1. No. A letter of marque and reprisal is a license to *use* a privately owned ship of war to attack ships of a country that’s at war with the issuer. To read it as “allowing private ownership” would imply that one needs a letter of marque and reprisal to build it in the first place, which would completely eliminate the utility of being able to issue them.

    2. It takes a Herculean kind of man to bear a tank, though.

  5. It seems pretty clear that the point of a bump stock is to make a semi automatic gun into an automatic. We can argue about whether or not automatic guns should be legal, but so long as they aren’t, I don’t see why this particular style of automatic weapon should be exempted from the rules.

    1. are you ignorant of simple firearm mechanics, or just trolling?? an automatic firearm repeatedly discharges rounds on a single press of the trigger, until said trigger is released. a bump stock does not, and cannot create that result with a non-automatic firearm action.

      in addition, automatic firearms are legal, with extreme licensing and costs, and are only rarely held by private citizens.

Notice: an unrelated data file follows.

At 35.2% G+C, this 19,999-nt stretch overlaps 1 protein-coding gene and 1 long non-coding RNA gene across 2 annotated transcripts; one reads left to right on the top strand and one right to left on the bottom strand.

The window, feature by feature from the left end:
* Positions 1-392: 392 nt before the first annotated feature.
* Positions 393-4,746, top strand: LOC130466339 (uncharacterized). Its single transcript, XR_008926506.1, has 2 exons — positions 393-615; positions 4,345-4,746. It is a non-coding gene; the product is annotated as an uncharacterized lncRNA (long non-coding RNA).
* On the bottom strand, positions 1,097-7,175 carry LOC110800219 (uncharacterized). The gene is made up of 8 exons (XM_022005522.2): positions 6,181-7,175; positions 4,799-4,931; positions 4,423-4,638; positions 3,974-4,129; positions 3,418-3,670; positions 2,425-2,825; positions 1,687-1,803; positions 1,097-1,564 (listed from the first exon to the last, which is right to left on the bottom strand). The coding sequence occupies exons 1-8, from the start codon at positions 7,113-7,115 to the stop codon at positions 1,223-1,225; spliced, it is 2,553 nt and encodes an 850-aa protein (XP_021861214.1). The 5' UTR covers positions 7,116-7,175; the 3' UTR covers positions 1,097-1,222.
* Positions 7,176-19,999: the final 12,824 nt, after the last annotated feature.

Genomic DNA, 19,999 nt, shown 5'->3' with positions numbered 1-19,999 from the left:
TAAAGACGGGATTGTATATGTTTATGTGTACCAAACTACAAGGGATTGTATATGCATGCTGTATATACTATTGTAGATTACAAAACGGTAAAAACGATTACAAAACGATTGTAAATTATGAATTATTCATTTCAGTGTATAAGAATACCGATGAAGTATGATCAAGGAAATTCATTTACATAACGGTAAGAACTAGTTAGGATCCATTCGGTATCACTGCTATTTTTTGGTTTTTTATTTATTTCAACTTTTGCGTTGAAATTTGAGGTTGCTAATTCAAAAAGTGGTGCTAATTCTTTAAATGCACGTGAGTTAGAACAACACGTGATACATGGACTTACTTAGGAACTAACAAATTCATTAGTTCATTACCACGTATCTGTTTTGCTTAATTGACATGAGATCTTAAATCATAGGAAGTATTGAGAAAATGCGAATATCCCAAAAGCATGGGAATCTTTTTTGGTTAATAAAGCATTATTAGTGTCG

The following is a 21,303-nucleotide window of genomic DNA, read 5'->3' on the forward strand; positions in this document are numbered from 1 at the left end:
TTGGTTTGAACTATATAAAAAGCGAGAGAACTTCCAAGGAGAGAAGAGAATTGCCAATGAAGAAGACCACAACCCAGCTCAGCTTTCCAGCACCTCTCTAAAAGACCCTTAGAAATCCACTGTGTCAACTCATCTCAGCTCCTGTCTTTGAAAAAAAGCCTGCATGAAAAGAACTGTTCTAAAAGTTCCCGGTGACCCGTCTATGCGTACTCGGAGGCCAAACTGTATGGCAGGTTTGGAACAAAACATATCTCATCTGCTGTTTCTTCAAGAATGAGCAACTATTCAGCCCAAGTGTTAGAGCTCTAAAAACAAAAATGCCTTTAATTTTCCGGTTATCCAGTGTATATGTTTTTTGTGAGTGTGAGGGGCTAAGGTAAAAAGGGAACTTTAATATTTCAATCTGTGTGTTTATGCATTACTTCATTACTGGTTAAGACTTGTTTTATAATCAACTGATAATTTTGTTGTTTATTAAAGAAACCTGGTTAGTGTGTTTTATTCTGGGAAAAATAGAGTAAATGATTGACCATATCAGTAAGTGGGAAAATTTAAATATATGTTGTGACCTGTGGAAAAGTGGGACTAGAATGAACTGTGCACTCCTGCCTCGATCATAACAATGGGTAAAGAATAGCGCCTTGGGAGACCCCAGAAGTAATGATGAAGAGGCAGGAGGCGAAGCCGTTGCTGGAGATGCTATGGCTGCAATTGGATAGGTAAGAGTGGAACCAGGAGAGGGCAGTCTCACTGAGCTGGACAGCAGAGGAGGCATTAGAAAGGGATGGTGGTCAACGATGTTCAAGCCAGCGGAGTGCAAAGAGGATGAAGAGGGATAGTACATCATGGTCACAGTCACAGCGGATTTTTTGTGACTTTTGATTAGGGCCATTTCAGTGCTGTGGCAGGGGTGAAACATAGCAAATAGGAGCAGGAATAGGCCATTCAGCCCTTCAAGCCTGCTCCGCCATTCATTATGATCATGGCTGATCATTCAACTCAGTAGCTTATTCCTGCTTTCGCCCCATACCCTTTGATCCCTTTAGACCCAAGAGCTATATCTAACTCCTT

2. A bump-stock is designed to allow an automatic weapon to be fired more quickly. It doesn’t make it a machine-gun. Say that it does and the next step for the gun-grabbers will be to try to outlaw automatic weapons; that is guns that automatically reload themselves from a magazine, not guns that fire continuously from a single pull on the trigger.

      If they want to do that, they must amend the Constitution. in fact, they should have amended the Constitution before they put the existing restrictions on machine-guns. That they don’t do so is a sign that they are, at base, scofflaws. They do not believe that ANY Constitutional Rights must be respected…except when they demand it expedient to do so. Such people cannot be trusted.